Creating a more generous orthodoxy at Duke Divinity School

Elaine Heath stepped down as dean of Duke’s Divinity School without explanation Thursday.
Elaine Heath stepped down as dean of Duke’s Divinity School without explanation Thursday. Duke University

In describing his approach to faith and scholarship, the 20th century theologian Hans Frei coined the term generous orthodoxy to name a way of attending to the core of what loving God requires while recognizing the differences, gifts and ambiguities of human cultures, traditions and histories.

The term has often been used to describe our work at Duke Divinity School, and as I near completion of my second year as dean, I understand that generous orthodoxy continues to guide us as we work to provide a welcoming and safe place for students to learn and prepare for ministry.

Even as we recognize our strength, we also acknowledge that our history and practice have at times mirrored the same structural sins that are evident in the church and society at large: sexism, racism and other forms of exclusion and oppression of minorities that hurt real people and fall short of the generosity to which God calls us. With the rest of Duke University, the Divinity School is working to address these structural injustices in multiple ways.

One of my first acts as dean in July 2016, was to designate a space for the work of Sacred Worth, the LGBTQIA+ student group in the Divinity School. I also began to focus Divinity Magazine toward a more inclusive vision for theological education and ministry, and last year I invited Sacred Worth to give a presentation to the faculty about the experience of being a sexual minority in classes at Duke. Faculty welcomed and took seriously the presentation of the students.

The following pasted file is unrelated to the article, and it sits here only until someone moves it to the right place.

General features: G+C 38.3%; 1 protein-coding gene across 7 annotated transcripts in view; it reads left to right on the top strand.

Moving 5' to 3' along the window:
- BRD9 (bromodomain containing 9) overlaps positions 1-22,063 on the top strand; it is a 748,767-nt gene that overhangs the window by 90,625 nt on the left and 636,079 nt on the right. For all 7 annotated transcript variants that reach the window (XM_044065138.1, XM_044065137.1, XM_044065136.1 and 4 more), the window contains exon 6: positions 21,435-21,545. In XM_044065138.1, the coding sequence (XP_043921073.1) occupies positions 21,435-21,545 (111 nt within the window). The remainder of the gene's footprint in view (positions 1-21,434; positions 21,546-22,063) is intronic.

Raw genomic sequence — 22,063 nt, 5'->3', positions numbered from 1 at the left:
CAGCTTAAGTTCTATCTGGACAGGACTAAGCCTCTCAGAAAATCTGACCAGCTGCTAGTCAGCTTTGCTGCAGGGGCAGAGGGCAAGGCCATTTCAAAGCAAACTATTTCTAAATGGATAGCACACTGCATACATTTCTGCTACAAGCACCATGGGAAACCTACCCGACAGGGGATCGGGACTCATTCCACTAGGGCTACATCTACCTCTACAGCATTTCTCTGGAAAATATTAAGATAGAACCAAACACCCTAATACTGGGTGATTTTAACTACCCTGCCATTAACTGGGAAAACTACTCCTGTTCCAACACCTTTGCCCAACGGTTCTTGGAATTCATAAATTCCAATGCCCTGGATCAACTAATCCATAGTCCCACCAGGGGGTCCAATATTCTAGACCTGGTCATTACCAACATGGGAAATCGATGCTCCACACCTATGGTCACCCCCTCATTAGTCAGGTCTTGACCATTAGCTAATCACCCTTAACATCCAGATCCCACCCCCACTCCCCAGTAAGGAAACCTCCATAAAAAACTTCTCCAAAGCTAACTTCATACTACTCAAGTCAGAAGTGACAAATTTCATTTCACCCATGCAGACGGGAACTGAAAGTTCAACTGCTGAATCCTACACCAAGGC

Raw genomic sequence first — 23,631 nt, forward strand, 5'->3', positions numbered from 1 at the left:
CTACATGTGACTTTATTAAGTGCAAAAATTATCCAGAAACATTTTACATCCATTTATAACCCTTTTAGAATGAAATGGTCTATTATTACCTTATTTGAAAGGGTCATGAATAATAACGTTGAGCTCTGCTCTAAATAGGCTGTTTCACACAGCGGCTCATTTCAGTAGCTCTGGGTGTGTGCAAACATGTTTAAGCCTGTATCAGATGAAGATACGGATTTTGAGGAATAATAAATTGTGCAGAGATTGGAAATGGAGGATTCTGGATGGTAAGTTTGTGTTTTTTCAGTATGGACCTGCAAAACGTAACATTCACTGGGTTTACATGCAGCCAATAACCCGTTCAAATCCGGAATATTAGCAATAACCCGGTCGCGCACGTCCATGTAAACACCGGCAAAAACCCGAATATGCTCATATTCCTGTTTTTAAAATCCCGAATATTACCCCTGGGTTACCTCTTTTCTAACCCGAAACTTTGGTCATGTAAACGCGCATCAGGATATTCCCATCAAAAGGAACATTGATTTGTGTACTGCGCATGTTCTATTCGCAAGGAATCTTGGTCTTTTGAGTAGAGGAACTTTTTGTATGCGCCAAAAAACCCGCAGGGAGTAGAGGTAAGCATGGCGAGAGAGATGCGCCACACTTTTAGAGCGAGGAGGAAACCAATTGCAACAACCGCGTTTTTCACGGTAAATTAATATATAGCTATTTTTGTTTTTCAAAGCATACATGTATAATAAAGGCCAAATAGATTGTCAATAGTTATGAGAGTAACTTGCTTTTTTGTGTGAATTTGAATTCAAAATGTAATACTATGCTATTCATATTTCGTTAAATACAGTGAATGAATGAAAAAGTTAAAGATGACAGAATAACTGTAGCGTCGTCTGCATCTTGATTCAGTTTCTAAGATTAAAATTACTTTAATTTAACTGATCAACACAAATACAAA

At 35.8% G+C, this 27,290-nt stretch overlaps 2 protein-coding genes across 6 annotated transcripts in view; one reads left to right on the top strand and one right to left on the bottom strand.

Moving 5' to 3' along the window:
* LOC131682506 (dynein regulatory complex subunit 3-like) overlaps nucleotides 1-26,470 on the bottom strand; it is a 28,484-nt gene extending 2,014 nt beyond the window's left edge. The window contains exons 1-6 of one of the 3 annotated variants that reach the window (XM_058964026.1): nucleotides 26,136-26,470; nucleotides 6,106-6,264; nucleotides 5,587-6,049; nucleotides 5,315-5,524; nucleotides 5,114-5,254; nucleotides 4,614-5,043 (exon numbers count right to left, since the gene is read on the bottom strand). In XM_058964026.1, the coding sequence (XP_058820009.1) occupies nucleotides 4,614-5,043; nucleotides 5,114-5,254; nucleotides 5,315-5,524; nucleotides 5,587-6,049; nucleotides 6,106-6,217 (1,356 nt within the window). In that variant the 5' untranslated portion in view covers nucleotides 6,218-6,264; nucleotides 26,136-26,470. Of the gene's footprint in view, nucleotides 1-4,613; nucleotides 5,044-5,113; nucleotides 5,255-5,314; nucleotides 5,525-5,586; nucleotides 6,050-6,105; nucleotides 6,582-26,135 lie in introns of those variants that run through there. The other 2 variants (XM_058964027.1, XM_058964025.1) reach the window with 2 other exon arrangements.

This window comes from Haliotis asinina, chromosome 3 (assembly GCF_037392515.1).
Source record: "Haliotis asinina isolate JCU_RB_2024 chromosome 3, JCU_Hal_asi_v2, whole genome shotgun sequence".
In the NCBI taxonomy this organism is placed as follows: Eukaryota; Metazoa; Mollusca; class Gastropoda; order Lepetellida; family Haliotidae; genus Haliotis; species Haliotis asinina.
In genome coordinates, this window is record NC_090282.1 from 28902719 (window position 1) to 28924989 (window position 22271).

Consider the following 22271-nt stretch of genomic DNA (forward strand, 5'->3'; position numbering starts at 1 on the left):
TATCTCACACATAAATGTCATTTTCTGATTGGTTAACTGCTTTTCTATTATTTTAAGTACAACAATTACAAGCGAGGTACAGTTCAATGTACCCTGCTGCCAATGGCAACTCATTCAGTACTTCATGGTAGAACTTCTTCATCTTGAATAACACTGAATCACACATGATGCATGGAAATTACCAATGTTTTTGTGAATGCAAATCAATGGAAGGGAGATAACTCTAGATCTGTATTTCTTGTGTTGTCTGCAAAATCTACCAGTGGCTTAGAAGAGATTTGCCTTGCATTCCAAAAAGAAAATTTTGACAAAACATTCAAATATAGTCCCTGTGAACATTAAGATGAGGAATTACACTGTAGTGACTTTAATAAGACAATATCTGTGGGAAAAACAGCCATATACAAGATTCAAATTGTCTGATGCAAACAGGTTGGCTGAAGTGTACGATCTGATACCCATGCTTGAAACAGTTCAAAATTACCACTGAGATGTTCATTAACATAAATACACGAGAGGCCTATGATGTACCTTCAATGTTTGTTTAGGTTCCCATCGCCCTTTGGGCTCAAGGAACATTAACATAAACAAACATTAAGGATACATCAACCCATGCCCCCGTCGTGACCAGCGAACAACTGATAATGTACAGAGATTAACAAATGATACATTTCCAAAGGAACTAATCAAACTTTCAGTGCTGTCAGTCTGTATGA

Every year our curriculum includes courses on sexuality, gender and the Bible. These courses are taught by several of our faculty who are allies to the LGBTQIA+ community. These courses will continue and additional courses will be launched in the coming months

In 2016 we implemented mandatory training to recognize implicit bias for all teaching assistants. That same year, I appointed a faculty diversity and inclusion committee, which has worked diligently to identify ways to make systemic change for greater equity for all minorities in our community.

We saw one of the outcomes of the committee’s work in the spring of 2017, when the Divinity School hosted a two-day Racial Equity Institute (REI) training experience for faculty and staff. We are hosting another such training this year, and now ask all newly hired faculty to go through REI as part of their orientation. Many units within the Divinity School such as Leadership Education at Duke Divinity now routinely conduct a range of training events to foster a welcoming, diverse and equitable environment.

Since the fall of 2016 I have met regularly with the student leaders of the Black Seminarians Union along with their advisers and student services staff to address issues of concern regarding the racial climate at the school. As a result, we have implemented a pilot project in what is called “anonymous grading” to protect against bias in student evaluation.

A significant concern in the Divinity School – for students and faculty alike – has been the recent departures of some of our black faculty due to retirements and new opportunities at other academic institutions. This year we conducted four faculty searches to hire colleagues in African-American theology or ethics, faculty directors for the Office of Black Church Studies and the Center for Reconciliation, and a position in pastoral care. Two of these appointments have been made with faculty from minoritized communities, and the other two are still underway.

We are working to increase diversity not simply for diversity’s sake, but because it will contribute to intellectual rigor and will more faithfully prepare our students for ministry in a diverse world. I am heartened when faculty and staff who have worked at the Divinity School for a long time remark that we have made substantial progress. Yet we still have work to do and at times, it feels like progress is achingly slow. I am heartened by the continued commitment and engagement of our students and faculty to discourse – even when it is difficult – because I know that this is how we, together, will create an even more generous orthodoxy for this generation of students and for all those to come.

Elaine Heath is the dean of Duke Divinity School.